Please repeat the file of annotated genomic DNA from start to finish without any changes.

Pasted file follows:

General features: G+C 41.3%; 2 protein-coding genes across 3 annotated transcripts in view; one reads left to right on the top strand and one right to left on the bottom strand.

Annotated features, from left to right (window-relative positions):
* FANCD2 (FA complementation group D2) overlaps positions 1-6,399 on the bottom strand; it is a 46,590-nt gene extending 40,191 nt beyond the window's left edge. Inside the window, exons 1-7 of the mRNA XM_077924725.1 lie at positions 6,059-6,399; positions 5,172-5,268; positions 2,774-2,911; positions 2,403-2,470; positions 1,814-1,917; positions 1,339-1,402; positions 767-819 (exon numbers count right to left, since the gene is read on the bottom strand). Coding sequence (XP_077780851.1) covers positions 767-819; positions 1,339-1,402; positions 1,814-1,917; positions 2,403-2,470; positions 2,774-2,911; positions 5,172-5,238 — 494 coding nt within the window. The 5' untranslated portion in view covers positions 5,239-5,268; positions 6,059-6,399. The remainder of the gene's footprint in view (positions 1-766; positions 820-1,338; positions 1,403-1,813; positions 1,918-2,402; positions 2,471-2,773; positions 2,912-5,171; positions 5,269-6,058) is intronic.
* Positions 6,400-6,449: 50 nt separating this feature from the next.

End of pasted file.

General features: G+C 41.3%; 2 protein-coding genes across 3 annotated transcripts in view; one reads left to right on the top strand and one right to left on the bottom strand.

Annotated features, from left to right (window-relative positions):
* FANCD2 (FA complementation group D2) overlaps positions 1-6,399 on the bottom strand; it is a 46,590-nt gene extending 40,191 nt beyond the window's left edge. Inside the window, exons 1-7 of the mRNA XM_077924725.1 lie at positions 6,059-6,399; positions 5,172-5,268; positions 2,774-2,911; positions 2,403-2,470; positions 1,814-1,917; positions 1,339-1,402; positions 767-819 (exon numbers count right to left, since the gene is read on the bottom strand). Coding sequence (XP_077780851.1) covers positions 767-819; positions 1,339-1,402; positions 1,814-1,917; positions 2,403-2,470; positions 2,774-2,911; positions 5,172-5,238 — 494 coding nt within the window. The 5' untranslated portion in view covers positions 5,239-5,268; positions 6,059-6,399. The remainder of the gene's footprint in view (positions 1-766; positions 820-1,338; positions 1,403-1,813; positions 1,918-2,402; positions 2,471-2,773; positions 2,912-5,171; positions 5,269-6,058) is intronic.
* Positions 6,400-6,449: 50 nt separating this feature from the next.